There are a variety of inserts and attachments found throughout the patient records. These include sketches by Dr. Gerster illustrating ailments and abnormalities of patients; correspondence from physicians introducing patients (a number of these are from out of state and many are not in English); pathology lab reports from both the German Hospital and Mount Sinai regarding excised tissue; correspondence from patients; and two radiographic images. (These images are located in: Case Book Number 3, April 17, 1901, and Card File Box 1, in front of Case 104.)
Private patient records such as these are probably uncommon in hospital archives since they do not directly relate to hospital practice. These records are especially interesting because they occur during a period when surgery became safer and more common and when the rise and dominance of surgery as a method of treatment was seen. Additionally, they are of interest because they are the records of Dr. Gerster, an influential and prominent surgeon during his time.
Dr. Gerster's notes end with case number 3670 on February 23, 1923. The patient records continue to October 27, 1923. An unidentified physician apparently took over Gerster's practice shortly before his (Gerster's) death on March 11, 1923.

Gerster, Arpad G. (Arpad Geyza), 1848-1923

Center for Excellence in Youth Education records

This collection includes the records of the Center for Excellence in Youth Education (CEYE) under the direction of Lloyd Sherman, Ed. D. CEYE records following Dr. Sherman's death in 2012 are part of the separate Center for Multicultural and Community Affairs series. The collection is arranged in three series: Alphabetical files, Curriculum files, and Grants files. It includes Secondary Education Through Health (SETH) and SHOP program material; summer research programs for high school and college students; Young Scientists Day (1989) program and flyer with Keith Haring artwork; grant and curriculum files.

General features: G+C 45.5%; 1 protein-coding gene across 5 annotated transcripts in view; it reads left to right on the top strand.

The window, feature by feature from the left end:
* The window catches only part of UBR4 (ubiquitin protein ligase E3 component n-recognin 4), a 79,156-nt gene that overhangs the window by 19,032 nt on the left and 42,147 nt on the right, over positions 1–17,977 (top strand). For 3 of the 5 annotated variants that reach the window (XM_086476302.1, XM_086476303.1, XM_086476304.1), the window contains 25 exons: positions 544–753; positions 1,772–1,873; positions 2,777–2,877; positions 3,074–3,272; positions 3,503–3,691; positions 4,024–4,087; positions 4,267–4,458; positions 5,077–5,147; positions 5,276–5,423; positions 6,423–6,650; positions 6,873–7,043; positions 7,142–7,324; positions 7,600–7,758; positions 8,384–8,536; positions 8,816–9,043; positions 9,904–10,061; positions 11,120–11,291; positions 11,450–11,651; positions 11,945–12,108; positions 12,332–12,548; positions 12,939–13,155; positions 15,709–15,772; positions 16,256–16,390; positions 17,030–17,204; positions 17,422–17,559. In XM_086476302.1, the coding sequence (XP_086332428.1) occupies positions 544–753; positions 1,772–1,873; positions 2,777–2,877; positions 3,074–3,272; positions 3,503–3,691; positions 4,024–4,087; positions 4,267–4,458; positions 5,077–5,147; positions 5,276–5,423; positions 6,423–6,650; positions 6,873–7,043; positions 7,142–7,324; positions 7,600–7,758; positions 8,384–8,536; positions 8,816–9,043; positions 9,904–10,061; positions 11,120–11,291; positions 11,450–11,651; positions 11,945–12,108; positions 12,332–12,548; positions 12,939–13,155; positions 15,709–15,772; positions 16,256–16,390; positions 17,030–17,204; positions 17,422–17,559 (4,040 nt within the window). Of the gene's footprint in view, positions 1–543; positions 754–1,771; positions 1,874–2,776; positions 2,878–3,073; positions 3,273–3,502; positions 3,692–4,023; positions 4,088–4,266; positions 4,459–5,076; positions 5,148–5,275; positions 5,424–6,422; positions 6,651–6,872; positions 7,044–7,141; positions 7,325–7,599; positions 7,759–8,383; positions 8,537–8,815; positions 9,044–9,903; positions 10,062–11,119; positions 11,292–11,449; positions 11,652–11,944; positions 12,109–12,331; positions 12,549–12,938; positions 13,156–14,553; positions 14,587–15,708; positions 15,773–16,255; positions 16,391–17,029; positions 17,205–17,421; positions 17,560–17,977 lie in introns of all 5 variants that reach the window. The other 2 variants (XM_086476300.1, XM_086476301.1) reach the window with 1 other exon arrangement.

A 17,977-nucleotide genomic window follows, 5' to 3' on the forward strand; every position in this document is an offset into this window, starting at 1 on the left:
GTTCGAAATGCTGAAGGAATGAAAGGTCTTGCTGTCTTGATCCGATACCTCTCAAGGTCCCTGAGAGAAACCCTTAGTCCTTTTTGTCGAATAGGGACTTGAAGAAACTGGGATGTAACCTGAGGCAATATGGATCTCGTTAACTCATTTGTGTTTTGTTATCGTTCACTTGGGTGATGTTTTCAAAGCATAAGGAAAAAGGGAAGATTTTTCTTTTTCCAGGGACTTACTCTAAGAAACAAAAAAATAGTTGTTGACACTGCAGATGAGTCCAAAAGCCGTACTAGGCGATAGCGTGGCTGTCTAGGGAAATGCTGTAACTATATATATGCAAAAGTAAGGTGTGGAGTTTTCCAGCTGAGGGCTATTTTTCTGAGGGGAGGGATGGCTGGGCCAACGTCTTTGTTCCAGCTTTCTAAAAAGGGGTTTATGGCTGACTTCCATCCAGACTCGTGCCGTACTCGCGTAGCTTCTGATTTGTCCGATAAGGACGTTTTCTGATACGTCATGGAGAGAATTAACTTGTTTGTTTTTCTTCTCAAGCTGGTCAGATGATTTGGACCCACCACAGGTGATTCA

Mount Sinai School of Medicine. Center for Excellence in Youth Education

Clinical Excellence Committee records

These files represent an almost complete official record of the Clinical Excellence Committee, the Task Forces, and their subcommittees. The minutes are complete, with only one exception. There are few interim reports or correspondence among the coordinators, the chairmen of the committees, and members. The final report is contained in Box 2, folder 1.

Some of the minutes have notes made by Dr. Thomas Chalmers, President and Dean of The Mount Sinai Medical Center and School of Medicine. The files probably came from that office, although, aside from these few notes, they are generic.

Mount Sinai Medical Center (New York, N.Y.). Clinical Excellence Committee

Department of Public Relations records

This series includes the records of the Office of Public Relations up to 1966 when Beryl Reubens was hired. There are records from when the following people were in charge of the function: Roman Slobodin (1942-44), Edith Behrens (1944), Leon Jacobson (19?-1962), Shel Sukoff (1962-?) and Jan Tyroler (1964-65).

There are many interesting aspects to this collection, including how it demonstrates the role of the Trustees in the life of the Hospital as well as how the functions of publicity and fund raising were handled. Initially combined, these two duties were separated in 1967 when the first full-time Director of Development was hired. Other strengths are the light the papers shed on the Hospital during World War II, and how the Hospital described itself through its publications and press activities. There are interesting glimpses of important Mount Sinai scientists as the Public Relations Office interviewed and researched them for their press efforts.

Mount Sinai Hospital (New York, N.Y.). Department of Public Relations